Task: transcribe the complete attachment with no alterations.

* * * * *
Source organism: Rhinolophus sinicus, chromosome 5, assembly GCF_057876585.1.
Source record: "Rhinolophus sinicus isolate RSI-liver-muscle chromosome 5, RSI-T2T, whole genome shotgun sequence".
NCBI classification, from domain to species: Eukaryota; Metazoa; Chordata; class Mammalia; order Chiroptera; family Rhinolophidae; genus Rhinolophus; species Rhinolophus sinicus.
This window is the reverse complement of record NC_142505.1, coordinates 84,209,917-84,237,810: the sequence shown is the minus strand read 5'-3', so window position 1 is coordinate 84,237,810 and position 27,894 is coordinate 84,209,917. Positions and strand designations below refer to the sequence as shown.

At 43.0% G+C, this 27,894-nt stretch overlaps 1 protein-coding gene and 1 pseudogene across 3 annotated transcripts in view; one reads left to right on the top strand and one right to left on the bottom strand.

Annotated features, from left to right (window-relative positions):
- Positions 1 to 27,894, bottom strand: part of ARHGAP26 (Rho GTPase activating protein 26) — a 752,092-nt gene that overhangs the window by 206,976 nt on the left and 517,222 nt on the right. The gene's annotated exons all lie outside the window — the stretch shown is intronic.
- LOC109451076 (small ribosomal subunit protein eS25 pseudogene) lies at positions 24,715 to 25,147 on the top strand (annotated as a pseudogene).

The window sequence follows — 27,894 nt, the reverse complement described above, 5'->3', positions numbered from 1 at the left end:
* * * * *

Source organism: Rhinolophus sinicus, chromosome 5, assembly GCF_057876585.1.
Source record: "Rhinolophus sinicus isolate RSI-liver-muscle chromosome 5, RSI-T2T, whole genome shotgun sequence".
NCBI classification, from domain to species: Eukaryota; Metazoa; Chordata; class Mammalia; order Chiroptera; family Rhinolophidae; genus Rhinolophus; species Rhinolophus sinicus.
This window is the reverse complement of record NC_142505.1, coordinates 84,209,917-84,237,810: the sequence shown is the minus strand read 5'-3', so window position 1 is coordinate 84,237,810 and position 27,894 is coordinate 84,209,917. Positions and strand designations below refer to the sequence as shown.

At 43.0% G+C, this 27,894-nt stretch overlaps 1 protein-coding gene and 1 pseudogene across 3 annotated transcripts in view; one reads left to right on the top strand and one right to left on the bottom strand.

Annotated features, from left to right (window-relative positions):
- Positions 1 to 27,894, bottom strand: part of ARHGAP26 (Rho GTPase activating protein 26) — a 752,092-nt gene that overhangs the window by 206,976 nt on the left and 517,222 nt on the right. The gene's annotated exons all lie outside the window — the stretch shown is intronic.
- LOC109451076 (small ribosomal subunit protein eS25 pseudogene) lies at positions 24,715 to 25,147 on the top strand (annotated as a pseudogene).

The window sequence follows — 27,894 nt, the reverse complement described above, 5'->3', positions numbered from 1 at the left end: